Winter on the south west coast of Victoria does not typically bring small swells, light winds and sunny days. But around the time of the full moon in late June this year it did. This unexpected period of quiet clear weather was preceded by and followed by cold stormy periods with strong cold fronts and the winds, low cloud, rain and big swells more typically associated with winter in this part of the world.
The photos of these few calm and cold days were all taken at Apollo Bay on the south west coast of Victoria, Australia.
This reef just offshore is Little Henty Reef, near Apollo Bay. Outer Henty Reef is about 3kms south east of Little Henty. To this photographer’s eye, a light layer of cloud on the horizon enhances the beauty of a moonrise. The moon was in fact the colour shown in the reflections on the water and sand. The longer exposure required to capture this essentially night scene, inevitably overexposes the image of the bright moon, which is why it looks white and not golden. I decline to edit colour on to the moon. I also decline to take a further image with the correct exposure for the moon, and combine it with this image (which would produce a single image with a golden moon and the rest of the scene suitably exposed as shown). One shutter release, one photo.
On the part of the reef furthest from shore, there is a permanent Australian fur seal colony. I hope they enjoyed this moonrise. I have photographed Little Henty Reef in massive swells which completely wash over the reef and its occupants, especially on a high tide. The seals have earned a few nights such as shown above.
Stars were visible to the naked eye above the cloud near the horizon. But a full moon invariably outshines the stars. Milky Way photos are best taken on moonless nights.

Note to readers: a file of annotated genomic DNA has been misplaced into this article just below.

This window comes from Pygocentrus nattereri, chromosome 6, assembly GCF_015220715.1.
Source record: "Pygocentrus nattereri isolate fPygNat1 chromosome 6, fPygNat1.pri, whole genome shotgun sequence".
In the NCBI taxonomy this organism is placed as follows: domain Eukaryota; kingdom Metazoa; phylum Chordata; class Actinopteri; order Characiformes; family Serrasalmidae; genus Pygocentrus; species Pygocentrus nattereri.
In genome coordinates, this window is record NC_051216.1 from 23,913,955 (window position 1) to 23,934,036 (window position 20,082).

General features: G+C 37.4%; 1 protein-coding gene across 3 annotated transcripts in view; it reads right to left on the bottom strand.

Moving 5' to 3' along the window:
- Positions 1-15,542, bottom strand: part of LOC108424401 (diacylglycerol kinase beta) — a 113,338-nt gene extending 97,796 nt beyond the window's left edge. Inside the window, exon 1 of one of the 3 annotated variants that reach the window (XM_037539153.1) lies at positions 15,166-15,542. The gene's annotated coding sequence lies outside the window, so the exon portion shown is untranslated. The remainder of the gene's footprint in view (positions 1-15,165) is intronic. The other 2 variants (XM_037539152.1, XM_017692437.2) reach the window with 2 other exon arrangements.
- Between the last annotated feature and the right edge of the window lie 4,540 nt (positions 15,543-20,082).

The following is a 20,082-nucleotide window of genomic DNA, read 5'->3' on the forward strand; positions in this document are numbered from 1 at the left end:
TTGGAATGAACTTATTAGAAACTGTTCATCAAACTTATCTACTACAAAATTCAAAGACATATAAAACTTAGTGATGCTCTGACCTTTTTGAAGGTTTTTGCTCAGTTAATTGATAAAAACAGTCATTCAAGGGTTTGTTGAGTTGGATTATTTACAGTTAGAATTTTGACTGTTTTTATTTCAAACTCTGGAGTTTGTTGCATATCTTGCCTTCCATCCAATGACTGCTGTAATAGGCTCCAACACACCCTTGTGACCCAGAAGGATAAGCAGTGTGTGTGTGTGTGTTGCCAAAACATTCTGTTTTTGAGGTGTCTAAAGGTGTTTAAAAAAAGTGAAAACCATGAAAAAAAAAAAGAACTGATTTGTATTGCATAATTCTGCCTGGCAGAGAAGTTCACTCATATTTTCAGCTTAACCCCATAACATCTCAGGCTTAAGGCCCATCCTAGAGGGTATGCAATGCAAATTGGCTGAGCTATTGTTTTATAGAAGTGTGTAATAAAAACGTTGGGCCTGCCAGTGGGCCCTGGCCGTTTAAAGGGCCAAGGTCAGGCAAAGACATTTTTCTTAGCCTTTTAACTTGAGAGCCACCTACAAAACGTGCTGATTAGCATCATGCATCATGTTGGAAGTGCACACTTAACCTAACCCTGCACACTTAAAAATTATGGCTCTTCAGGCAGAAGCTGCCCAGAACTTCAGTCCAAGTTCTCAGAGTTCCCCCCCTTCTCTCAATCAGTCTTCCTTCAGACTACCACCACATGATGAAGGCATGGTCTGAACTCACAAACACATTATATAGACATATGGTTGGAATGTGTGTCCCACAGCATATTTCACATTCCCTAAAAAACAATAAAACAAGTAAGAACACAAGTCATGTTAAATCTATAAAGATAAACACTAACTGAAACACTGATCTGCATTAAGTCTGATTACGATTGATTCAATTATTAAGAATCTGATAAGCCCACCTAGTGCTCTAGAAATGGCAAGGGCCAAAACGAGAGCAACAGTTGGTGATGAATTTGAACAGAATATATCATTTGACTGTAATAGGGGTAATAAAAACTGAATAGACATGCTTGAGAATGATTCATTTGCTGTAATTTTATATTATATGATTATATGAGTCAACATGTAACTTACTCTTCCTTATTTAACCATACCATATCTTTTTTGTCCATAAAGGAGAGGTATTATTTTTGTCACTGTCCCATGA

Fishing vessel with only a few kms to its home harbour at Apollo Bay, passing just seaward of Little Henty Reef. Some offices are better than others.
The rising moon shone gloriously behind this thin layer of cloud. In the top of the image a few stars can be seen. It was very peaceful standing in the dewy green grass on top of the sand dunes overlooking this scene as night fell.
The cloud that filtered the moonlight into gold did the same thing with the sunrise next morning. This was taken just north of Apollo Bay, near Tuxion beach. Calm seas with no swell were the order of the day. But as the surface of the water shows, there was a light breeze creating a fine texture on the ocean surface. The air temperature was in single figures on this morning (Celsius).
When the morning cloud burned off and the sun rose higher in the sky, the wind settled into a light (offshore) westerly which sculpted these small swell lines and produced their white manes.
I find the subtle rise and fall of green swell too small to make a wave in the depth of water over which it is passing as beautiful as the waves breaking over the sand banks.
The midday sun gave this breaking wave a real sparkle.
I couldn’t resist a black and white edit of this wave which sparkles even without colour.
Wild Dog Creek flows into the sea at this beach, which takes its name from the creek. This part of the bay has a complex series of gutters and sand bars running parallel to the shore but further offshore than is typical on the stretch of beach closer to the township. The light westerly gave the sea texture and light and shade, as well as the spray blowing back from the waves nearer the shore. The small swell meant that some waves remained unbroken until right on the shore, which resulted in gentle undulations in the ocean surface as the swell approached the shore. This is peaceful and beautiful swell. It could only occur on an ocean. No matter where I was in the world, this photo would make me yearn for the Southern Ocean at Apollo Bay.